Colonial Discourse and the Suffering of Indian American Children Book Cover.webp

Colonial Discourse and the Suffering of Indian American Children is now published after academic peer-review and available through open access.

In this book, we analyze the psycho-social consequences that Indian American children face after they are exposed to the school textbook discourse on Hinduism and ancient India. We show that there is an intimate connection―an almost exact correspondence―between James Mill’s ( a prominent politician in Britain and head of the British East India Company) colonial-racist discourse and the current school-textbook discourse. Consequently, this archaic and racist discourse, camouflaged under the cover of political correctness, produces in the Indian American children the same psychological impact as racism is known to produce: shame, inferiority, embarrassment, identity confusion, assimilation, and a phenomenon similar to racelessness where the children dissociate from the tradition and culture of their ancestors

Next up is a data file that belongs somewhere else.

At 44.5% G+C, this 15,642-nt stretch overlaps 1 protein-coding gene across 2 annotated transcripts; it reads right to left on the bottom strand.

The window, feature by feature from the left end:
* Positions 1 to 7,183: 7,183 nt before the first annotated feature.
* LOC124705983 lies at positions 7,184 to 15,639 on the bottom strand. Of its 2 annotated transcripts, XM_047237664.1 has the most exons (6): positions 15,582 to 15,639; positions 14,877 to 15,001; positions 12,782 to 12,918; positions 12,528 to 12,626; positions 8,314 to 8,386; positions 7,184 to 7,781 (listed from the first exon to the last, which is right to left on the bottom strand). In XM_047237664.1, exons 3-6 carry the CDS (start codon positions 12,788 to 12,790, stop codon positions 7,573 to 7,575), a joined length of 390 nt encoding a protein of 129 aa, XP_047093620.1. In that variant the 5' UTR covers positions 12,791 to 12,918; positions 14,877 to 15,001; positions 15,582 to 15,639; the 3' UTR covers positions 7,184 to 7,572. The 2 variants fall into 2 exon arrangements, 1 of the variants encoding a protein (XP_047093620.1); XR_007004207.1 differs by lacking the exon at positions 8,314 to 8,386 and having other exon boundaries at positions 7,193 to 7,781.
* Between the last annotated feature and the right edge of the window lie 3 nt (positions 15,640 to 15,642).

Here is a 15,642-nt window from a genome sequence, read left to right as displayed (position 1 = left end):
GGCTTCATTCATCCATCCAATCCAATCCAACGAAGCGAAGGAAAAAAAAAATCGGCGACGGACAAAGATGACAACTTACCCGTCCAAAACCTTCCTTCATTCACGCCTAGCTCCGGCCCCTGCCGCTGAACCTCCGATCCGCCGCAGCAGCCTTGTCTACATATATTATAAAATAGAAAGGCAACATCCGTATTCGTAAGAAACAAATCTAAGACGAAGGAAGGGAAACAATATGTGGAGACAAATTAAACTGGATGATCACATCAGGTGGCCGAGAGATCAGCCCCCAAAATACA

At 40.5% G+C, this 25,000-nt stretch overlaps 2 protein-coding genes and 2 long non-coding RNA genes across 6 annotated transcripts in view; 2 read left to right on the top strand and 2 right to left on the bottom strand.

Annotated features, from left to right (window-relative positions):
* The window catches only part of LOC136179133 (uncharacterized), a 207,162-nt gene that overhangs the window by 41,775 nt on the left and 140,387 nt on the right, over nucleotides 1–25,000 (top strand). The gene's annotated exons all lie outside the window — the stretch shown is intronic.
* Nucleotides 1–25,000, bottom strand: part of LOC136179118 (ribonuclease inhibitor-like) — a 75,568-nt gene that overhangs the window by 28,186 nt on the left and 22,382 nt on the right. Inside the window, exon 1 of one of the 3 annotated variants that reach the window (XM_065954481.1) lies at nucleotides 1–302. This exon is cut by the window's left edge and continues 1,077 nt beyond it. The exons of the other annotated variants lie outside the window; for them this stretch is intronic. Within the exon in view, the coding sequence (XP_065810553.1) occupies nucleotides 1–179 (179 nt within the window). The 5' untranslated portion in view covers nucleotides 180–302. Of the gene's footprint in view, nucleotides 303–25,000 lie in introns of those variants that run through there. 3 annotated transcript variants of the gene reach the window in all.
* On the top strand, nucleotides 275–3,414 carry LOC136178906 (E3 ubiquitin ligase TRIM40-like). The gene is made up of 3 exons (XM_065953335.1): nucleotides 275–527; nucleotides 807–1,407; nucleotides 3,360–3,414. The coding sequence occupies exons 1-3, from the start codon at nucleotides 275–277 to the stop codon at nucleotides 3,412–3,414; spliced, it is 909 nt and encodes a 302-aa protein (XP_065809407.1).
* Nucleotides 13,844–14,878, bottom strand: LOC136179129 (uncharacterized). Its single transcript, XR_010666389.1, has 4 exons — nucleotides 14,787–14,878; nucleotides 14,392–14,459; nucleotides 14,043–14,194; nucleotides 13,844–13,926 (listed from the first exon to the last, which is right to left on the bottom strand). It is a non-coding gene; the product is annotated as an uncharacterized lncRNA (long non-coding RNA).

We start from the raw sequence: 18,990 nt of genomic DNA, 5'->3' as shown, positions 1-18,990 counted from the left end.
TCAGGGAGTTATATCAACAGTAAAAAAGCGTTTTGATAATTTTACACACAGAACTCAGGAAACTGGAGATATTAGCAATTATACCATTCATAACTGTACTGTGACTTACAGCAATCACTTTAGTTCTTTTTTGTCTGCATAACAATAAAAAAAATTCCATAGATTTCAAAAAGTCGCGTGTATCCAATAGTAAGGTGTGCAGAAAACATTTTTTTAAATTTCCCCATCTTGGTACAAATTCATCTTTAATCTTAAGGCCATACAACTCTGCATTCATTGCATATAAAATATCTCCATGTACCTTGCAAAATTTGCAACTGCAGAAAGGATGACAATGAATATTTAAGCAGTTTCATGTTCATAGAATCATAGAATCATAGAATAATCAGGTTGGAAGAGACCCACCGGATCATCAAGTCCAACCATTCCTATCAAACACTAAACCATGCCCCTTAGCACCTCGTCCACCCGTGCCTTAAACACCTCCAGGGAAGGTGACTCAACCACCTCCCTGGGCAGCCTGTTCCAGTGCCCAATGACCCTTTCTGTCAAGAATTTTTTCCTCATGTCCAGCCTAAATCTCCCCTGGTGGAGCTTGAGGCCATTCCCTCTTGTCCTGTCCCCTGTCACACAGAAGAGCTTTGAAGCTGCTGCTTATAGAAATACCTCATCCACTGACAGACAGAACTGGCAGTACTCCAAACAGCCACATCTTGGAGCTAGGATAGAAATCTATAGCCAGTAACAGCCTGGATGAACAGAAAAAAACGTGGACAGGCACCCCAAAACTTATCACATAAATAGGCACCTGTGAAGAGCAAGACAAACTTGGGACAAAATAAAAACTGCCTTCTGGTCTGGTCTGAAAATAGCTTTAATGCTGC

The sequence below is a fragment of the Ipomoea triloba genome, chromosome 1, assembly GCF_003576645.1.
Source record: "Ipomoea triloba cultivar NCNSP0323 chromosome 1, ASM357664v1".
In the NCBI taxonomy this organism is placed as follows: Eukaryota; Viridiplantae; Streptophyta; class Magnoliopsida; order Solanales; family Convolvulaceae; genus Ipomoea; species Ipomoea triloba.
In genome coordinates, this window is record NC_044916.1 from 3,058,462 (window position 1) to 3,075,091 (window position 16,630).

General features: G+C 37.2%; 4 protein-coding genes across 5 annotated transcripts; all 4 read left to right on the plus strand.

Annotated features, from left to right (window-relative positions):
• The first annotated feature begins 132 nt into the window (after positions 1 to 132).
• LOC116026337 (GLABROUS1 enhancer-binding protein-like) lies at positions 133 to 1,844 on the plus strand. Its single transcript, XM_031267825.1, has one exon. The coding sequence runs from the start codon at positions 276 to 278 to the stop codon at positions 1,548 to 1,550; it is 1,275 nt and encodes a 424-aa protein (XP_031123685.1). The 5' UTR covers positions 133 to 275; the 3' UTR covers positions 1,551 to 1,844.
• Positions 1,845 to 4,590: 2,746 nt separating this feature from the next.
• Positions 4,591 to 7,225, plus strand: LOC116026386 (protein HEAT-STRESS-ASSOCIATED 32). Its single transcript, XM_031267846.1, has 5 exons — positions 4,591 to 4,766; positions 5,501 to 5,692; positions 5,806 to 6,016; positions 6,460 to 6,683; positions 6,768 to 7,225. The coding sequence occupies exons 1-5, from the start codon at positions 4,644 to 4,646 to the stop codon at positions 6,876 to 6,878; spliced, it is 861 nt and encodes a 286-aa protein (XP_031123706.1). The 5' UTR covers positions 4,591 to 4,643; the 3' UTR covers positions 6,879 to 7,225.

This book is an outcome of 4 years of rigorous research as a part of our ongoing commitment at Hindupedia to challenge the representation of Hindu Dharma within Academia.


From Hindupedia, the Hindu Encyclopedia

By Swami Harshananda

Śākambhari literally means ‘One who is full of vegetables’.

Significance of Śākambhari[edit]

In the Durgāsaptaśatī[1] the Divine Mother, while addressing the gods who had supplicated her, tells them that when severe drought affects the world, she will bring out plenty of śāka or nourishing vegetables out of herself and save the famished people.

Iconographical Representation of Śākambhari[edit]

  • One hand shows the abhayamudrā.[2]
  • She is described as the Mother of the three worlds Trailokyajananī.
  • The Mahābhārata[3] describes a place of pilgrimage known as Śākambharī.
  • Fasting at this place improves one’s health.
  • She is an aspect of Durgā having sixteen hands, carrying in them the following items:
  1. Spear
  2. Noose
  3. Skull-cup
  4. Bow
  5. Arrow
  6. Thunderbolt
  7. Goad
  8. Shield
  9. Conch
  10. Discus
  11. Mace
  12. Snake
  13. Sword
  14. Magic wand
  15. Cudgel


  1. Durgāsaptaśatī 11.49
  2. It means gesture of protection.
  3. Vanaparva 84.13
  • The Concise Encyclopedia of Hinduism, Swami Harshananda, Ram Krishna Math, Bangalore

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